Attention: Pay attention to the world around you. It helps you see the deeper aspects of life, which we usually miss, and connect with your own deeper thoughts and feelings.

Connection: Find yourself in others. See the similarities. By that you will connect with the people around you, establish affinity and share their thoughts and feelings from deep inside.

Reflection: By reflecting upon things, people and life, we gain insight in the nature of our existence, and our behavior, which in turn help us become more understanding and forgiving.

Self-acceptance: We all make mistakes. When we realize that just as we are, others too are vulnerable to certain weaknesses and errors in judgment, we become more tolerant and forgiving.

Egolessness: Egoistic people rarely forgive or forget. The ego is responsible for conflicts, aggression and selfish behavior. By controlling it, one can cultivate tolerance and understanding.

Humility: When you practice humility, you will set aside your egoistic pride, vanity and self-importance, recognizing others as your equals and their right to self-expression and self-esteem.

Compassion: Forgiveness is an offshoot of many virtues. Compassion is one of them. If you have compassion for others for their suffering, you will naturally forgive others and let them go

Nonviolence: The essence of nonviolence is you do not disturb anyone and you are not disturbed by anyone. It means, you will not give any cause to forgive others or seek forgiveness from them.

Friendliness: By cultivating universal friendliness or agreeableness, you will seek harmony rather than rancor, and willingly forgive others with compassion for their weakness and wrong actions.

Empathy: By feelings the feelings and emotions of others, you develop an understanding of others, as you observe their actions and suffering. It will help you cultivate the attitude of forgiveness.

Understanding: Problems in relationships mainly arise due to misunderstandings as each side fails to understand the other. With understanding you become more tolerant and forgiving.

Open-mindedness: If you are open-minded, you listen to others and understand their viewpoints. You will also have greater tolerance for your mistakes and shortcomings and those of others.

Flexibility: It is difficult to forgive if you stick to your point of view. By being flexible and changing your thinking or your perspective, you will see the same problem in a different light and feel differently.

Minimize expectations: If you have expectations, you may not easily change your thinking or attitude towards others, nor can you think and act objectively. Therefore, lower your expectations.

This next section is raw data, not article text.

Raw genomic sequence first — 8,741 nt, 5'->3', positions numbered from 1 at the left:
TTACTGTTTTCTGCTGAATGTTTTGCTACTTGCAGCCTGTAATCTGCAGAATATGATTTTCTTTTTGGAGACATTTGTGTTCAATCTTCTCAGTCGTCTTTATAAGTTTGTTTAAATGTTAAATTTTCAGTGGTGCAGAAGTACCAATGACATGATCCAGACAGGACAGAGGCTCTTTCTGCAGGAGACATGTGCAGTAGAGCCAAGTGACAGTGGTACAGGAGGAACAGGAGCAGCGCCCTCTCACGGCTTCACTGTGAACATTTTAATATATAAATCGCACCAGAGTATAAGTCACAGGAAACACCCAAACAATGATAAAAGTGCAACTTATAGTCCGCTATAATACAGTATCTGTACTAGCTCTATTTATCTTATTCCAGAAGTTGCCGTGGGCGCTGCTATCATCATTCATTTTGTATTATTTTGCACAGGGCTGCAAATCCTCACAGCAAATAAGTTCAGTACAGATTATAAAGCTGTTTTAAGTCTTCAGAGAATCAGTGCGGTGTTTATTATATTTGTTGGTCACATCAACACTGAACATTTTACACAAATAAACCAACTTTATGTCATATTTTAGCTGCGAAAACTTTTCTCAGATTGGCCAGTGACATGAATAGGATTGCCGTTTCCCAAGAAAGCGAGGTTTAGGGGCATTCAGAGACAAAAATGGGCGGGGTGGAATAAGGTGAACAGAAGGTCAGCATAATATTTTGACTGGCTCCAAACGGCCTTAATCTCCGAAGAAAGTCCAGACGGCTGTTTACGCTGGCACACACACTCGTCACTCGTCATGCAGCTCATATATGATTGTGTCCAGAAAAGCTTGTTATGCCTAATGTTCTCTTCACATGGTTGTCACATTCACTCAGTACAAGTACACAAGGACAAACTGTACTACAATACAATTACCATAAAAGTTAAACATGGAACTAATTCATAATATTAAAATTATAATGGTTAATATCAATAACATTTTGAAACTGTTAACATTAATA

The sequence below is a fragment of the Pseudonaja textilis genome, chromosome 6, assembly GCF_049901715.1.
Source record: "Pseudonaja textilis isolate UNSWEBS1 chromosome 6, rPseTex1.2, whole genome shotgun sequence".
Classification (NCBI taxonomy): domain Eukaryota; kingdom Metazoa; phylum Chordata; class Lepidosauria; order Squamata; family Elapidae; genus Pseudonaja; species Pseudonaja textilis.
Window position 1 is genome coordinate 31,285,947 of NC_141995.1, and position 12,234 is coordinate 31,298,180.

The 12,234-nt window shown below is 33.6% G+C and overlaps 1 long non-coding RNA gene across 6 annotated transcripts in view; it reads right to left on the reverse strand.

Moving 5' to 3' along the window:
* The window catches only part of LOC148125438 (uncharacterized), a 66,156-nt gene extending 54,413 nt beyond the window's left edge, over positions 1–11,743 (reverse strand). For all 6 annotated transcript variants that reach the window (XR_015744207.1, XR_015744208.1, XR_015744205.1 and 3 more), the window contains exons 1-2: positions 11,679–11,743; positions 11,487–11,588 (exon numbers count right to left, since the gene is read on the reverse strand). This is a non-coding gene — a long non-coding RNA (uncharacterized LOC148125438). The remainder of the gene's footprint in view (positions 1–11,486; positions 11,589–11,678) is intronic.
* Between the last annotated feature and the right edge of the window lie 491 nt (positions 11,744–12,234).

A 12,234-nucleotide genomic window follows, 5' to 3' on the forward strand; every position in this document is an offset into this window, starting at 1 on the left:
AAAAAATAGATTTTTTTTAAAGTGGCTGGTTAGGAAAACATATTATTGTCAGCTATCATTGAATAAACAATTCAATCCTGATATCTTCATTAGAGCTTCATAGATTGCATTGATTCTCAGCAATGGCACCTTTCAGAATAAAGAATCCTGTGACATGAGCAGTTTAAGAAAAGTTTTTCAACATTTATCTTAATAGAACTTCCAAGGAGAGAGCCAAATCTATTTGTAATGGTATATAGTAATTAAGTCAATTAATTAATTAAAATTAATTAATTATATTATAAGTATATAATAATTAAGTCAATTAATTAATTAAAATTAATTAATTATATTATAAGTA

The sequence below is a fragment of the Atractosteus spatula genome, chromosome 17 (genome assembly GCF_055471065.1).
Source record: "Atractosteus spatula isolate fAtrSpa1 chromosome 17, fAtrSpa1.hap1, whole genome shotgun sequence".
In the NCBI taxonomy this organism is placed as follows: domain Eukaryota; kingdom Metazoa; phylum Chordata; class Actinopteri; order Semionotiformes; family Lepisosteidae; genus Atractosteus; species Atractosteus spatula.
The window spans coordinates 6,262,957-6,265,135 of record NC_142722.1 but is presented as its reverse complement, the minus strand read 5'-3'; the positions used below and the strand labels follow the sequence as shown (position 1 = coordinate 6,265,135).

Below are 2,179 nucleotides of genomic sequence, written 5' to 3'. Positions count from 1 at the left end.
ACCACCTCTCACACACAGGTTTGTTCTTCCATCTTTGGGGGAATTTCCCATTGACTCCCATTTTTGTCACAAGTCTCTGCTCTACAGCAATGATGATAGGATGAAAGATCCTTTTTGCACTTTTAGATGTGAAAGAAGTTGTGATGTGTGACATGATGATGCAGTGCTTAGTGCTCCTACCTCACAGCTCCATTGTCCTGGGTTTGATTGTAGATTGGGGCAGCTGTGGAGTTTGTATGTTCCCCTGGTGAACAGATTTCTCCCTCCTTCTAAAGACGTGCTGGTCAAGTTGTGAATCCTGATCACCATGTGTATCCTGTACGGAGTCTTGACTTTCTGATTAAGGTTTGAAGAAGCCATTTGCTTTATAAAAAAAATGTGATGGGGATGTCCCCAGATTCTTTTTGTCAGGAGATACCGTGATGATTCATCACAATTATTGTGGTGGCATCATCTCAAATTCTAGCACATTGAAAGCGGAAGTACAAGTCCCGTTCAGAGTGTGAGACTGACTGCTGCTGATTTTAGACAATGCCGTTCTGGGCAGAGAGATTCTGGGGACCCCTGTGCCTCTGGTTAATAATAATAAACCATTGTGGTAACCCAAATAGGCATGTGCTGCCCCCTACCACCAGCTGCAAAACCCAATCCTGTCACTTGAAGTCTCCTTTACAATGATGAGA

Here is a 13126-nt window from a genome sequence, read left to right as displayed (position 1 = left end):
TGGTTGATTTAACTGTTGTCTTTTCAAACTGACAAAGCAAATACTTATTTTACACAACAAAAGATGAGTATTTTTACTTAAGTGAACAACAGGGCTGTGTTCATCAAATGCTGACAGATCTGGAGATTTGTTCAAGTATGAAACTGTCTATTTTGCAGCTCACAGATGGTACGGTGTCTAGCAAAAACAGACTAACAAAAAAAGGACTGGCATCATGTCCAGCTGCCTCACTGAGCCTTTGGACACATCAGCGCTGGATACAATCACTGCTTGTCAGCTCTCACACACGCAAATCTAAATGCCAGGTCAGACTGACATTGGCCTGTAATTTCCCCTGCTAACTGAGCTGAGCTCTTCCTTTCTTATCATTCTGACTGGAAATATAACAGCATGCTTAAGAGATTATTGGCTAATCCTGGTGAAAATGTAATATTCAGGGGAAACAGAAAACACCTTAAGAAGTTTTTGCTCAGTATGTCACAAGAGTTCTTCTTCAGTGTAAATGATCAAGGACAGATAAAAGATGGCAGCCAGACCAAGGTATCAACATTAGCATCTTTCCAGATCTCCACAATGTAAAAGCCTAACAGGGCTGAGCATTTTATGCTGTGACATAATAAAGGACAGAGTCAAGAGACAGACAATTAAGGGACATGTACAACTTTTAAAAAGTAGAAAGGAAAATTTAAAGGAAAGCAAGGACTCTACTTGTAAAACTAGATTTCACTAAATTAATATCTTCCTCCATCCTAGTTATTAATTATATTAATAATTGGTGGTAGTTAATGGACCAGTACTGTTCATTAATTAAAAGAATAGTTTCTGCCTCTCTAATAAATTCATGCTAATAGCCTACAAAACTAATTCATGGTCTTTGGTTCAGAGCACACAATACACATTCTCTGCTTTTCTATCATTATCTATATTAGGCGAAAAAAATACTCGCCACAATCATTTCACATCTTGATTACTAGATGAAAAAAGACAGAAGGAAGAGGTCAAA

Spirituality and forgiveness

Forgiveness means letting go of the negativity or the feelings of resentment, anger, animosity, etc., which you may hold in your mind towards others. Even if you are fully justified in having such feelings, you must be willing to let go of them for your own good, so that you are not oppressed by your own thoughts or your resistance to let the wrong doers go unpunished. To be able to forgive the most unforgivable actions, the injustices, wickedness and cruelty of the world, it requires a large heart, which only a few can possess. If you can repeatedly do that, it means you have made the attitude of forgiveness an integral part of your consciousness and essential nature.

The attitude of forgiveness is a direct outcome of the attitude of spirituality. Spiritual practice essentially involves the cultivation of all the virtues which we are mentioned here. They arise as one focuses upon cleansing the mind and body by restraining the mind and the senses, overcoming egoism, desires and attachments and cultivating the higher virtues such as detachment, equanimity and sameness.

As someone said, forgiveness is not for the weak. It requires strength and a large heart to forgive others and let go of the hard feelings that settle in the mind. Since all virtues are interrelated and work in tandem, and since the cultivation of one leads to the cultivation of others, by practicing forgiveness, you can also simultaneously cultivate all others that contribute to it. In other words, you can transform your nature and life by practicing just one virtue, the virtue of forgiving yourself and others.


May God bless and protect you and…

May you always be

Healthy, Happy

Safe and Comfortable

Seth Kelly Curtis

Spiritual Teachings #47 Hinduism

The True Meaning of Surrender (Saranagati)

“Let me, Thy prey, Surrender unto Thee and be consumed, and so have peace, O Arunachala!

I came to feed on Thee, but Thou hast fed on me; now there is peace, Oh Arunachala!”

(Five Hymns to Arunachala – #28)

The first presentation on Saranagati  (Surrender) concluded with an understanding of the nature of surrender as being a concentrated and definitive movement of the mind and heart towards God. Sri Krishna extolled us to “Fly unto Him, and take refuge in Him alone”. Sri Ramana Maharshi’s guidance gave us the conviction to “abide by the will of God and not make a grievance of what may not please you, for distress often leads men to faith in God. Therefore you must only trust God. 1